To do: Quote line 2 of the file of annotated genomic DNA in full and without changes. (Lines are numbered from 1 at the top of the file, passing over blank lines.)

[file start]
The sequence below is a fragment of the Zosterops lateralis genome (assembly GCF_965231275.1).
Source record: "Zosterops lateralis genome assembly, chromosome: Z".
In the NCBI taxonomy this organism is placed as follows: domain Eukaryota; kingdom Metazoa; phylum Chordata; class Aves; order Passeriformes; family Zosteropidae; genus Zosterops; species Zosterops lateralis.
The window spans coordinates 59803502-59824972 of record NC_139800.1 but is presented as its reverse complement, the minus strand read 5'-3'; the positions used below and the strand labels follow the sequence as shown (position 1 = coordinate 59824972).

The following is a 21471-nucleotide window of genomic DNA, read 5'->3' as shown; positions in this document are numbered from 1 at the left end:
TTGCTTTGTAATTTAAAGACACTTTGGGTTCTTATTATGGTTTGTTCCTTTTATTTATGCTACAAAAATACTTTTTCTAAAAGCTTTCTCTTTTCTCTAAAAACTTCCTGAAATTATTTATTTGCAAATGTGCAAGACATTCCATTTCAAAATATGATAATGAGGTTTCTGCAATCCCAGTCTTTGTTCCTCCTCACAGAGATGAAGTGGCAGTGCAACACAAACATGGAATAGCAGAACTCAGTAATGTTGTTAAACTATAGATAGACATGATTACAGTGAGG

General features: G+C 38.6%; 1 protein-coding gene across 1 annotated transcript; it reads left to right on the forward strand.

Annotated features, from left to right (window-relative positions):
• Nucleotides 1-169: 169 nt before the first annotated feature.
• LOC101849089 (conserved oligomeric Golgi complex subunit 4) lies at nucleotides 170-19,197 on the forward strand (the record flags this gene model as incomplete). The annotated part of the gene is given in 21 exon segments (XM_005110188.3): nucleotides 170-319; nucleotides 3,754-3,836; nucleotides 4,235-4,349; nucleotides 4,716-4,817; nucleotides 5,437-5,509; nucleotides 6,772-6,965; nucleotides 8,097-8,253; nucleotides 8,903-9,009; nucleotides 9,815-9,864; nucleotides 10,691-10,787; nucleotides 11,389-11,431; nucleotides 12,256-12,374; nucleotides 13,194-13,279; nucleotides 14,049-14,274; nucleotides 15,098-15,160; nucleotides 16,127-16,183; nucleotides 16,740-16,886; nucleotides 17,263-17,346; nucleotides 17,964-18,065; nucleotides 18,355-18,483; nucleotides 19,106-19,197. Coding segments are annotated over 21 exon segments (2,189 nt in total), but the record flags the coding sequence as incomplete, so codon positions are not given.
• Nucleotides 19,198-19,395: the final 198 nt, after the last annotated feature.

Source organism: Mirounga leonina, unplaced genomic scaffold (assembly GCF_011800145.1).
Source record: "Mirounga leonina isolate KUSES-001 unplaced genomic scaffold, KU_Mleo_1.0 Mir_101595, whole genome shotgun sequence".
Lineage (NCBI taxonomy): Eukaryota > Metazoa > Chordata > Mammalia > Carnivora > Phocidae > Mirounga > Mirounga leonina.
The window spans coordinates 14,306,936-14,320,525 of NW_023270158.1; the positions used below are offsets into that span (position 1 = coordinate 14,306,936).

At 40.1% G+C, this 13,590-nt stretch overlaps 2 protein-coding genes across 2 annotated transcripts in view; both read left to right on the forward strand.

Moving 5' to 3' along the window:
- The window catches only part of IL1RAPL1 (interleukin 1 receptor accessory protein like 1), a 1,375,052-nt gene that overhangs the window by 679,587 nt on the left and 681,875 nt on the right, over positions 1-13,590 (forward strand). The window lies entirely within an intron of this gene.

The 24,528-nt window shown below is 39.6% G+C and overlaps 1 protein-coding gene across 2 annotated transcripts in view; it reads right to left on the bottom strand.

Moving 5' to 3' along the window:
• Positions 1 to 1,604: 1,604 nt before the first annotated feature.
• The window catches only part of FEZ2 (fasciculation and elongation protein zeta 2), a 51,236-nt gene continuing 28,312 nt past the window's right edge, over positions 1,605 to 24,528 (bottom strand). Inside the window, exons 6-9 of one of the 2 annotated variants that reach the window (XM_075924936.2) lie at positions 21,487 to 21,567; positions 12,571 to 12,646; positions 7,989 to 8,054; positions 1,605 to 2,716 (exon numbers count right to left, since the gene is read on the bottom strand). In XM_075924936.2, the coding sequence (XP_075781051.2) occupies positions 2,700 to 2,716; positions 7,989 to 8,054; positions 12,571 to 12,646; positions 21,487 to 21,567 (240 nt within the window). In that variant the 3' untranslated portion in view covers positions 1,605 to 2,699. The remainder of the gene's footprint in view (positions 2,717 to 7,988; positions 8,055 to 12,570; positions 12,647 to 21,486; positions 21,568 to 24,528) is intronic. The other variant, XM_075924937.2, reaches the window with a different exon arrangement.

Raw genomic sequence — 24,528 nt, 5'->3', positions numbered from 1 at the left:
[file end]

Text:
Source record: "Zosterops lateralis genome assembly, chromosome: Z".